Richey v. Obenland

Filing 73

ORDER denying 70 Motion for Relief from Judgment signed by Judge Benjamin H. Settle. The Court also denies a certificate of appealability for this order. (TG)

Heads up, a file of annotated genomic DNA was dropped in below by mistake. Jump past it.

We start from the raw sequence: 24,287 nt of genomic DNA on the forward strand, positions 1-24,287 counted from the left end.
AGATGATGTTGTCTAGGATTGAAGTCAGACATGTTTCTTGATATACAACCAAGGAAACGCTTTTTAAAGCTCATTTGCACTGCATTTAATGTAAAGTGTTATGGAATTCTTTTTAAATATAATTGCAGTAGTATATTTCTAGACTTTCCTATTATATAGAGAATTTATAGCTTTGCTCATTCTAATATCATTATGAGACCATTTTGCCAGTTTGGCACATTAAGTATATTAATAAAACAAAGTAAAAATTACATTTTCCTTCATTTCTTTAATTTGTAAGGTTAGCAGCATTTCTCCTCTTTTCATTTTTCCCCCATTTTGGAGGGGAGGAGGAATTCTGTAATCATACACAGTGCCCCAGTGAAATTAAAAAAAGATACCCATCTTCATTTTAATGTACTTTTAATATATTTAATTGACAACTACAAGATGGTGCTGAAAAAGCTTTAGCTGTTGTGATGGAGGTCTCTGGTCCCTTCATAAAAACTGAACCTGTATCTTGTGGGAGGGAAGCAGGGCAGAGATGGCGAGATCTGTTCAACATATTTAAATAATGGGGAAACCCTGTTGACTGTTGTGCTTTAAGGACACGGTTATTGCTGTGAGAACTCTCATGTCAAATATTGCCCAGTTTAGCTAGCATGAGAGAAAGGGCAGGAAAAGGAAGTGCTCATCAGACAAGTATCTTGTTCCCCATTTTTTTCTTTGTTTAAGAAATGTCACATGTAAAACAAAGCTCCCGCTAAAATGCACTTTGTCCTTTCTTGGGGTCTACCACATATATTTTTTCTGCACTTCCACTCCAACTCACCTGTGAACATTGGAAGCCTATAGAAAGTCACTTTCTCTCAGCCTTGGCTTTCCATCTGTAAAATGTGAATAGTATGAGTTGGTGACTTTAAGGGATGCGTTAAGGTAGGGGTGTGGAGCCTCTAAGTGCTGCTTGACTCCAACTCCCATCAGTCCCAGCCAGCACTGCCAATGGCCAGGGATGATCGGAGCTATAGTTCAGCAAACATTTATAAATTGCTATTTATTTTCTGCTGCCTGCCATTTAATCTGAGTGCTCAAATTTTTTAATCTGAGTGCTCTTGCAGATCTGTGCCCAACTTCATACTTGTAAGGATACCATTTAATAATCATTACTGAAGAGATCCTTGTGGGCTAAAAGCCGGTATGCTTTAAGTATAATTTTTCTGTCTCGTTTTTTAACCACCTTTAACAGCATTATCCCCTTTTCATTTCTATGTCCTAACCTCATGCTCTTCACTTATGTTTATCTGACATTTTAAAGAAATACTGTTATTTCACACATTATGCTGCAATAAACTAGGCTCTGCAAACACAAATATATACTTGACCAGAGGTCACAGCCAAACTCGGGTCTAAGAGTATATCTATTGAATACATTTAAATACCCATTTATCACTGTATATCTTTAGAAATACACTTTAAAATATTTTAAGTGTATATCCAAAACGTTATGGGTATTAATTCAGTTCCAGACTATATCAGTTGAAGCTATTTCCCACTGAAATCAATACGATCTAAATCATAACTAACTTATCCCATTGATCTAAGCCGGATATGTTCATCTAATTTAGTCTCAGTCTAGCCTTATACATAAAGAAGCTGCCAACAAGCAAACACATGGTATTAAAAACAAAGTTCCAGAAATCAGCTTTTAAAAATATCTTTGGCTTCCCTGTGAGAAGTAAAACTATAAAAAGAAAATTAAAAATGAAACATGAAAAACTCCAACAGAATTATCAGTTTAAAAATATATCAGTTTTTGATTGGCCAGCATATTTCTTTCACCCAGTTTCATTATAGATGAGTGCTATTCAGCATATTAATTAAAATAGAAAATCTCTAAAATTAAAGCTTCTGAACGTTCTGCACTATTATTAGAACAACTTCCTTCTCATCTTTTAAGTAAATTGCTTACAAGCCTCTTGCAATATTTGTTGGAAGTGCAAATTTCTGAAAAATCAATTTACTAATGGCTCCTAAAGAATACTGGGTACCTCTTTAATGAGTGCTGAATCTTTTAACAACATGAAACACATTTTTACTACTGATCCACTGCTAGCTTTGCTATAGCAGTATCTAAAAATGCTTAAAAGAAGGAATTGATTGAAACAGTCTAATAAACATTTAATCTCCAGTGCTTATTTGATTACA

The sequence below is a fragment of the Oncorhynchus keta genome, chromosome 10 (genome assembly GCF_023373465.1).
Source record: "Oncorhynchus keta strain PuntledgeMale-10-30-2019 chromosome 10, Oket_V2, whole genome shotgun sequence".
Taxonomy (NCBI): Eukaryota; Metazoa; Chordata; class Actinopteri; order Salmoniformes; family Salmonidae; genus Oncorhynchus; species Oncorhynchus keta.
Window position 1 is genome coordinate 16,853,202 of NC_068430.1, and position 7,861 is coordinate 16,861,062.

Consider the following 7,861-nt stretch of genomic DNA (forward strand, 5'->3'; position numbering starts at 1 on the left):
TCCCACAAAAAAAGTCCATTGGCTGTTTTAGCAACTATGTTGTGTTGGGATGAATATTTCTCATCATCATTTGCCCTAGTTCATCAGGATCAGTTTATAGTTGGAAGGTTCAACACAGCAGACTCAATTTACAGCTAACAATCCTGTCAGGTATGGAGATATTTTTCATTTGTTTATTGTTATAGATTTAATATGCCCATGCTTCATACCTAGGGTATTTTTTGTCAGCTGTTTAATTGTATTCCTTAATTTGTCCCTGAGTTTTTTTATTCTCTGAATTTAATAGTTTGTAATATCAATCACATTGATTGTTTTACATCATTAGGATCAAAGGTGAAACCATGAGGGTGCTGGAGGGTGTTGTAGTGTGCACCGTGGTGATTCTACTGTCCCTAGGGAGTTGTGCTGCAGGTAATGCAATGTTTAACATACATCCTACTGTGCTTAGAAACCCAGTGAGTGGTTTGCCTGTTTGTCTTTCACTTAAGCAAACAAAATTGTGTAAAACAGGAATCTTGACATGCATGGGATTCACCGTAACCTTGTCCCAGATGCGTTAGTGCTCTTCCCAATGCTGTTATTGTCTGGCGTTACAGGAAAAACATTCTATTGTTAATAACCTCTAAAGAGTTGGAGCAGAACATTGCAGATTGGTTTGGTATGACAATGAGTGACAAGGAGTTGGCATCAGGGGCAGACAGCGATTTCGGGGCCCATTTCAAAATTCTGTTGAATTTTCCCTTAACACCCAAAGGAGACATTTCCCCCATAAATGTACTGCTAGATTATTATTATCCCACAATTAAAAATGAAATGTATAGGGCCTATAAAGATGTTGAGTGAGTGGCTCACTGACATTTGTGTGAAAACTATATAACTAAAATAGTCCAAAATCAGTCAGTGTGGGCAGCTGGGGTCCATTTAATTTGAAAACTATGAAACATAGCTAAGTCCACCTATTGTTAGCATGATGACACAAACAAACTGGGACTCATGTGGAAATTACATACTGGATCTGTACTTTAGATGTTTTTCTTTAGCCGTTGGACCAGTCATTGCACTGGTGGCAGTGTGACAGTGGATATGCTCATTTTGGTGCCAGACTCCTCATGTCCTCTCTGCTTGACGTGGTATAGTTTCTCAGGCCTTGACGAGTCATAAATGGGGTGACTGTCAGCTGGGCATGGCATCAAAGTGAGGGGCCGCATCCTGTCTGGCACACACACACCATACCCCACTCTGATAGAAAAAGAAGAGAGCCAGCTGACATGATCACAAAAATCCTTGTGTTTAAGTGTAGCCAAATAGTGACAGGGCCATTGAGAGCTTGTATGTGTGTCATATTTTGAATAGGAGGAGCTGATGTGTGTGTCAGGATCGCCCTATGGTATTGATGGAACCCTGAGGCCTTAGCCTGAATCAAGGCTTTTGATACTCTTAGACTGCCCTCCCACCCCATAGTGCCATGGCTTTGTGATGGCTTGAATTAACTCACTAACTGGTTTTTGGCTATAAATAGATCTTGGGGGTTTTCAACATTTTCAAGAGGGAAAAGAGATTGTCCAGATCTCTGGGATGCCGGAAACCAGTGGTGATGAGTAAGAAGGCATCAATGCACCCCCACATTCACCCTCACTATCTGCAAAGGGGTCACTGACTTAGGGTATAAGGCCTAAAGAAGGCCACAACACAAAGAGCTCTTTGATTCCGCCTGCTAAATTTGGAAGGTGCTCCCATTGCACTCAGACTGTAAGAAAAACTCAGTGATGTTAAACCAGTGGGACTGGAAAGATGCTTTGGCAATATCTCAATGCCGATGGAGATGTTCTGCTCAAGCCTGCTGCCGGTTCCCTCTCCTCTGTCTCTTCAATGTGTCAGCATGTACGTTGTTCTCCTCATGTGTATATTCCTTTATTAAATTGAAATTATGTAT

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1 UNITED STATES DISTRICT COURT WESTERN DISTRICT OF WASHINGTON AT TACOMA 2 3 THOMAS W. S. RICHEY, 4 5 6 Petitioner, v. MIKE OBENLAND, Respondent. CASE NO. C13-5231 BHS ORDER DENYING MOTION FOR RELIEF FROM JUDGMENT AND A CERTIFICATE OF APPEALABILITY FOR THIS ORDER 7 8 9 10 11 12 13 14 15 16 17 18 19 20 21 22 This matter comes before the Court on Petitioner Thomas Richey’s (“Richey”) motion for relief from judgment (Dkt. 70). On April 18, 2017, the Court dismissed Richey’s petition as time-barred because it was filed after the statute of limitations had run and he was not entitled to equitable tolling. Dkt. 68. On May 18, 2017, Richey filed the instant motion challenging the Court’s conclusion regarding equitable tolling. Dkt. 70. The government did not respond. A habeas petitioner is “‘entitled to equitable tolling’ only if he shows ‘(1) that he has been pursuing his rights diligently, and (2) that some extraordinary circumstance stood in his way’ and prevented timely filing.” Holland v. Florida, 560 U.S. 631, 649 (2010) (quoting Pace v. DiGuglielmo, 544 U.S. 408, 418 (2005)). In Sossa v. Diaz, 729 F.3d 1225 (9th Cir. 2013), the Ninth Circuit “held that where a petitioner was affirmatively misled to believe that her limitations period was being tolled under the statute, this inaccuracy could entitle her to equitable tolling.” Rudin v. Myles, 781 F.3d ORDER - 1 1 1043, 1058 (9th Cir. 2015), cert. denied sub nom. Gentry v. Rudin, 136 S. Ct. 1157 2 (2016). 3 In this case, Richey argues that he was affirmatively misled by one order of the 4 state trial court. Dkt. 70 at 2–5. In transferring his motion for relief from judgment to the 5 court of appeals, the trial court stated that Richey’s motion was “not time-barred.” Dkt. 6 70-1 at 2. On May 29, 2012, the Washington Court of Appeals disagreed holding that 7 Richey’s motions were “frivolous and time-barred.” Dkt. 70-2 at 4. The Court has 8 concluded that “the time for filing [Richey’s federal] petition expired on November 7, 9 2012.” Dkt. 68 at 4. Thus, Richey was on notice of conflicting timeliness rulings over 10 five months before his filing period expired. At most, this circumstance constitutes 11 reasonable confusion. “A petitioner’s reasonable confusion about whether a state filing 12 would be timely will ordinarily constitute ‘good cause’ for him to file in federal court.” 13 Pace, 544 U.S. at 416. In other words, conflicting state court decisions received within 14 the applicable federal filing period does not constitute being affirmatively misled and is 15 not an extraordinary circumstance that prevents the filing of a timely federal petition. 16 Therefore, the Court DENIES Richey’s motion for relief from judgment and DENIES a 17 certificate of appealability for this order. 18 Dated this 12th day of June, 2017. A 19 20 BENJAMIN H. SETTLE United States District Judge 21 22 ORDER - 2

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